Still pondering what to do with our life, so we've decided to wait a few months and hopefully something will pop up in his area in Perth and he will return home instead of the upheaval of relocating to Sydney.
I love visiting Sydney but find that we have so much more quality of life in Perth, we have our house here, friends, my job, a quieter lifestyle...plus I have our baby grandson. And another downside is the exorbitant price of property in Sydney!!
|Sydney as seen from outside North Sydney station, photos from the flight|
Last Tuesday 23rd January, I flew on the 11pm flight - a 5 hour flight plus Sydney is 3 hours ahead, so not much sleep and a very uncomfortable flight. I don't think I will be choosing to fly in that time slot again.
On arrival I caught the train from the airport into the suburb of North Sydney where my husband was waiting for me at the station. Just outside the station we caught a bus to his place of residence - a little studio granny flat in the lovely suburb of Middle Cove, which isn't far from his workplace.
When we got home my husband took the bus to work and I went to bed to take a nap.
I set the alarm for 10,30 as my friend Bebe would come and pick me up at 11 and lay down.
The surrounding noises were different from what we have in our street, and it took me a while until I shut my eyes. Just as I was falling asleep I heard a lawnmower going.
I got out of bed and looked out the window to see two guys mowing the lawn just outside the granny flat. After mowing, they started with those awfully noisy blowers...
Well it wasn't meant to be, no sleep!
I showered, changed and watched some TV until my friend arrived.
Our first stop was just a few kms down the road to take photos of Long Gully Bridge (or Suspension bridge) linking the suburbs of Cammeray and Northbridge just 7km from Sydney's Central business district.
The bridge was originally built as a suspension bridge in 1892 by a team of land developers in a Federation gothic style. At the time it was the largest suspension bridge in Australia and the fourth largest in the world.
The reason for the bridge was to have a tram line linking the more developed areas of North Sydney to the new suburb of Northbridge where they were hoping to attract buyers to the new allotments being sold.
Due to the 1890's recession and the severe drought, little development in the new area took place, and the company that built the bridge went bankrupt.
The bridge was purchased by the Government in 1912 and it was only in 1914 that the first tram crossed the bridge.
In 1936 corrosion was found in the steel cables and it was decided to replace the suspended bridge with a concrete arch structure. The Gothic towers and archways were retained and the new bridge was reopened in 1939.
|Views across the bay, entry to Cremorne point walking trail, MacCallum pool|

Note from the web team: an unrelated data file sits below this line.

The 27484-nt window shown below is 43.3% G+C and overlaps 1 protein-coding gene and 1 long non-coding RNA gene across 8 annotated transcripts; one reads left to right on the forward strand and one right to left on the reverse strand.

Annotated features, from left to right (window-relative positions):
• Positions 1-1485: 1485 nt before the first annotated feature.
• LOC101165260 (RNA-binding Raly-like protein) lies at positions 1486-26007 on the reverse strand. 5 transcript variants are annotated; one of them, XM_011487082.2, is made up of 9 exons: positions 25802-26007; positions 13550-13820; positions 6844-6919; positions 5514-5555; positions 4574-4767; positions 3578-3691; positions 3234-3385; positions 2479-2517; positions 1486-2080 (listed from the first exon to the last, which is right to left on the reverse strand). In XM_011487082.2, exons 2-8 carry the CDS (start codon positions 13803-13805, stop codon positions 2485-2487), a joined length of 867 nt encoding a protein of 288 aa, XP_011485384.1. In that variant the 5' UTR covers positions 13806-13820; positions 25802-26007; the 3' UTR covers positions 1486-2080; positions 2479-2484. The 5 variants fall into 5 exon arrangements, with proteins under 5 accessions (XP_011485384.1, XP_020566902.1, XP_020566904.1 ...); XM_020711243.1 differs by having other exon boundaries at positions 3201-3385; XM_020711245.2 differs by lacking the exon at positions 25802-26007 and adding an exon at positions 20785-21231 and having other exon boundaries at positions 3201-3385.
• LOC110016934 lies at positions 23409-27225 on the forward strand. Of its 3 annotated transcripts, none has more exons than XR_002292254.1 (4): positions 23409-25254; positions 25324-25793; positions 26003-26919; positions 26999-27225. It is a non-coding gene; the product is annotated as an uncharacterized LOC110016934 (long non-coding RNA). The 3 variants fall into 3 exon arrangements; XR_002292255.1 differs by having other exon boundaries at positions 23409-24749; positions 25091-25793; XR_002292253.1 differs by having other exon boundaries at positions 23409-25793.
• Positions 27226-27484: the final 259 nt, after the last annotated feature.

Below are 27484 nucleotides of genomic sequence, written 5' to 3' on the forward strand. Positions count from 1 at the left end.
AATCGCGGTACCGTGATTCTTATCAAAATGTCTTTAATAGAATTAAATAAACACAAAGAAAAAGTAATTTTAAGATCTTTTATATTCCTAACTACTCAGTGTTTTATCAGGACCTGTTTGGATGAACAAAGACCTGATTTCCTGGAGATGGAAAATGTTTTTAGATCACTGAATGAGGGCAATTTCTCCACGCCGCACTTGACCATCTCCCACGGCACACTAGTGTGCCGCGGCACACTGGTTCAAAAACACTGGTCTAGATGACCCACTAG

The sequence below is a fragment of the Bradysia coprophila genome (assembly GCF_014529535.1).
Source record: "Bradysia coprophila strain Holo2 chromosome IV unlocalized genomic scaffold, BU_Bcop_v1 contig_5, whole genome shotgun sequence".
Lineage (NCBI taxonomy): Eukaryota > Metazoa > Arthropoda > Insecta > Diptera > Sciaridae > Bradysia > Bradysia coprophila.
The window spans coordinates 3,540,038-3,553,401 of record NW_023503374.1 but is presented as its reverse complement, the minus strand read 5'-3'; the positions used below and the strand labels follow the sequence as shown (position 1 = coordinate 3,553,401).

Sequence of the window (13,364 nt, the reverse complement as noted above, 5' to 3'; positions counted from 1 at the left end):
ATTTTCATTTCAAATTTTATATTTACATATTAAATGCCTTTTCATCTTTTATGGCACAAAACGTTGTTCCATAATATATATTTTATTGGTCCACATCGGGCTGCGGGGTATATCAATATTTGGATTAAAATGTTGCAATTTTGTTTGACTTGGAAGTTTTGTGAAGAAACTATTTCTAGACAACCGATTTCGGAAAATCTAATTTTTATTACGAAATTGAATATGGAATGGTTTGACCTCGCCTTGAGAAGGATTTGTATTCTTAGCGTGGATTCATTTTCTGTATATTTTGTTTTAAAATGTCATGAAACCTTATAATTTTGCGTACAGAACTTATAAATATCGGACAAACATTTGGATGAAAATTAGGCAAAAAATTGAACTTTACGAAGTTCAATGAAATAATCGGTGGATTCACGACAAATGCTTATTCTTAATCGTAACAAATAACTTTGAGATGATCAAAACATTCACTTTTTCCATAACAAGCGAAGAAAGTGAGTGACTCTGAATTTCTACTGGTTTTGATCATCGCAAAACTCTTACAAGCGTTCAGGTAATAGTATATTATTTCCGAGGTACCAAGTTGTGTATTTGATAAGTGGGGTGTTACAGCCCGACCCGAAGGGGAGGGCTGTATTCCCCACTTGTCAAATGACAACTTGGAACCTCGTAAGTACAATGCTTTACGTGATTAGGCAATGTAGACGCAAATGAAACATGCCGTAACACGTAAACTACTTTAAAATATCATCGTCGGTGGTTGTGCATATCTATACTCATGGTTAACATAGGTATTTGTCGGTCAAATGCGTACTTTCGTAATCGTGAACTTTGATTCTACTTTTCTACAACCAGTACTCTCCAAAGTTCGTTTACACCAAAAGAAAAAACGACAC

At the start of the walk all you see are the lovely seaside houses across the bay, but soon the Opera House, the Harbour Bridge and the Sydney tower appear into view.
|Bridge, Opera House and Robertsons lighthouse|
Halfway through the walk a 33mt long sea pool comes into view - MacCallum Pool.
Built as a rock pool by Olympic swimmer Fred Lane in the early 20's it was looked after local resident Hugh MacCallum. In 1930 North Sydney council named it after Mr MacCallum in recognition of his work.
Entry is free with a great backdrop but the bottom of the pool looked very grubby.
There was a council notice that it would be closed for cleaning 2 days later and I've hence learned it gets emptied and cleaned once a week, as it's filled with water from the harbour.
At the Robertsons Point on the southern tip is a lighthouse constructed in 1910 and still active. The access to the lighthouse is closed but you can get close by descending a couple of stairs carved on the rock.
All along the walking trail is lined with unique and beautiful homes built around the 1910's to 1930's and some modern more recent constructions. I can just imagine the price tag!!
One of the areas has a well planted garden leading to the edge of the water.
A local couple, Lex and Ruby Graham built the gardens in the 1950's and volunteers maintain the gardens nowadays.
And it all started with an elephant's ear that floated by while he Lex swam in the area. He planted it and together with then girlfriend Ruby watched it grow. Friends provided them with cuttings and so began this amazing garden.
Rubbish and weeds were cleared and paths made with rocks and logs. Clivias, agapanthus and tree ferns were used to hold the soil and avoid erosion.
There are paths leading to the water and spots to sit and enjoy the peace and the birdlife.
Lex died in 1988 and Ruby died in 2009, having given 10 years of their life to create this little haven, a true labour of love.
|Exquisite flowers, birds feeding on flowers, a big lizard, and a bird having a bath in a little water pool|
And we reached the end of our walk, sweaty (Sydney is very humid) and tired, so it was time for my friend to take me home.
Loved the walk and getting to know this little gem and hope you enjoyed getting to know this beautiful area too.
If you don't have a car you reach this area by ferry from Circular Quay to Cremorne.
|Cremorne Point - walking trail (F in green is the ferry wharf)|
|Northern Sydney suburbs -Northbridge where Long Gully bridge is, and Middle Cove top right where my husband is living|